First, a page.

Advisors tend to think highly of their clients. That’s especially true if they admire a client’s character and courage.
X For advisors who work with active or former military members, their admiration leads to heightened job satisfaction. Helping these warriors often becomes a labor of love.
“What’s so great about this market is you can not only make a living, but it’s so rewarding to serve these folks because they’re so deserving,” said Scott Spiker, chairman and chief executive of First Command Financial Services, a Fort Worth, Texas-based advisory firm.
Spiker notes that military benefits are in flux as a new retirement system takes effect this year. It features a blend of the long-standing fixed pension with a 401(k)-like defined contribution piece.
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This represents the biggest change to the military retirement system in 70 years, so advisors with military clients face a fresh set of retirement planning questions. The parties seek to navigate the Blended Retirement System based on the individual’s length of service and other variables.
For those currently serving in the military, focusing on personal financial matters can require heavy lifting. Limited time to meet with an advisor, coupled with the demands of frequent travel and training exercises, can leave these individuals with less opportunity to research their options.
To accommodate military clients, advisors use video chat and email as well as phone calls. Face-to-face meetings around a conference table can prove a rare luxury.
“For the actively serving, the greatest challenge is setting up a game plan to communicate with them,” said Chad Feucht, an advisor and military veteran in Fond du Lac, Wis. “They’re getting deployed and moving around a lot. So we set up a plan that doesn’t take a lot of day-to-day attention.”
Advisors in search of a niche might target a high-net-worth crowd. But those in the military do not sit atop the list of richly compensated professionals.
“Even with four-star generals and admirals, you’re not dealing with really wealthy people,” Spiker said.
Yet Spiker, a commissioned officer in the U.S. Navy, finds that military members can make great clients. He lauds their decisiveness when weighing financial options.
“They’re more likely to move on a decision than say they need time to think about it,” he said.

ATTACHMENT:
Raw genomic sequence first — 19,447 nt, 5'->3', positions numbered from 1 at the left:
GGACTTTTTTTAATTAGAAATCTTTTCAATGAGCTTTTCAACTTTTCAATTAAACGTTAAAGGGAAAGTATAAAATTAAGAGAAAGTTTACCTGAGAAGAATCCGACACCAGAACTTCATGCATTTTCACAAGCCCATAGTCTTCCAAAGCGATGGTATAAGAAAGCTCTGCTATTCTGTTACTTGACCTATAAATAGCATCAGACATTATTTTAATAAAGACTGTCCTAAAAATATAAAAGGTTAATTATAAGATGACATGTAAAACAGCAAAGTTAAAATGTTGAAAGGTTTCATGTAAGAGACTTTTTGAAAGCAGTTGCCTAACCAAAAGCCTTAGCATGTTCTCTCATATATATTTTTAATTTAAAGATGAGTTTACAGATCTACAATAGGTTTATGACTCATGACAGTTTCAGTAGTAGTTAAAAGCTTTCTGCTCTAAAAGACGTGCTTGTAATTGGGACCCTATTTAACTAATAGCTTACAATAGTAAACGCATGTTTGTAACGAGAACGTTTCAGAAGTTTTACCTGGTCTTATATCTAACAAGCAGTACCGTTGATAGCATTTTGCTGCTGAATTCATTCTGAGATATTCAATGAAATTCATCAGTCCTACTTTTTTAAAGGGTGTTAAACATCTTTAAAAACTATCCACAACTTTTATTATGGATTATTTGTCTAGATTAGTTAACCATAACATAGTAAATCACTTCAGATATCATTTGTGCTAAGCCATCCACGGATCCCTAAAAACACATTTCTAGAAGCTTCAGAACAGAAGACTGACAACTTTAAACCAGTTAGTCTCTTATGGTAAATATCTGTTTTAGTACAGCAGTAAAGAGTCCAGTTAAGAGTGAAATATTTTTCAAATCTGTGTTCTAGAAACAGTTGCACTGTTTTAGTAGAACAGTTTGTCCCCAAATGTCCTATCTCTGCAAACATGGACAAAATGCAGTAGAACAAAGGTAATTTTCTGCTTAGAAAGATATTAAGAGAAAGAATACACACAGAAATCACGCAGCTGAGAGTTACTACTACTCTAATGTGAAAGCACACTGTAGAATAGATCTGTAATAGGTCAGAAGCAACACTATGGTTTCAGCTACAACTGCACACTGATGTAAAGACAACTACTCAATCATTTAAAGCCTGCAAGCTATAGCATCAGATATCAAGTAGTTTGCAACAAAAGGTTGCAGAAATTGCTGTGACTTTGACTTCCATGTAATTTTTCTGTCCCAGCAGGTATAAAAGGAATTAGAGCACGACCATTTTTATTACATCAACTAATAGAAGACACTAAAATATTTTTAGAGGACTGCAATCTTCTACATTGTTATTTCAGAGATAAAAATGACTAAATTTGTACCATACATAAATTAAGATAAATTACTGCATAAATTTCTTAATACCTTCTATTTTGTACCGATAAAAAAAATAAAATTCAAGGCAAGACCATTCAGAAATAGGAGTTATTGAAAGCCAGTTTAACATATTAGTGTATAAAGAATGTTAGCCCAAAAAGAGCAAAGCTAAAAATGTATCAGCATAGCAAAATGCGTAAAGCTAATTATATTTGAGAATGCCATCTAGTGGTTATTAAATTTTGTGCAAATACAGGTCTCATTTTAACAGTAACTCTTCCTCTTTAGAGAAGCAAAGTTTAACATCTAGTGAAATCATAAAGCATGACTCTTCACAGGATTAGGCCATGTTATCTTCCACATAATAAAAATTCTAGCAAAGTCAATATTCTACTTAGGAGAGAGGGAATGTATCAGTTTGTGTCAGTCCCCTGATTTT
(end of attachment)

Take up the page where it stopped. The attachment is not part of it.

He also describes them as prudent risk-takers who “have some money and a pretty long runway” to capitalize on the power of compounding. They may favor dollar-cost averaging and other long-term investment strategies.
Financial planners often invite military members to look ahead. Feucht and his colleagues like to ask questions such as, “How do you envision your career playing out?” and “How long do you plan on serving?”
“These are difficult questions to answer for anyone,” Feucht said. “The important thing is to challenge them to think about these questions deeply.”
Every Minute Counts
Advisors with military clients may need to acquire a new vocabulary. In addition to mastering the details of the new retirement system, they must understand the nuances of active duty service vs. National Guard and reserve service.
“There’s also the issue of follow-on civilian employment,” Feucht said. Because many military personnel transition to a second career after completing their service, advisors should take a holistic look at their client’s entire working life and how their earnings and benefits can impact their retirement.
Feucht compares the advisor’s job to a military commander’s role. Leaders of a military unit seek to develop and safeguard their team, offering ideas to perform more effectively, anticipate and address obstacles, and pounce on educational and training opportunities.
Similarly, the best advisors don’t just direct investments, track cash flow and project retirement savings. They also “consider the person as a whole,” Feucht says.
Well-organized advisors value their clients’ time. They prepare diligently for meetings by notifying the client in advance of what issues they will cover, what materials they need to review and what questions to consider.
Such preparation is particularly important with military clients.
“Their time is important,” Feucht said. “As an advisor, you may have to cram a lot of information and discussion into a limited amount of time.”
For advisors who are just starting to work with military personnel, they may assume their clients are under constant stress. While military life can entail periods of difficulty and upheaval, individuals who serve often learn to manage stress effectively.
“While you have to be aware of the stressors they face, they’re normal people,” said Jeremy Feucht, an advisor who works with his brother, Chad, at their firm. “They have the same goals and face many of the same obstacles that others face,” such as managing their money and planning for retirement.
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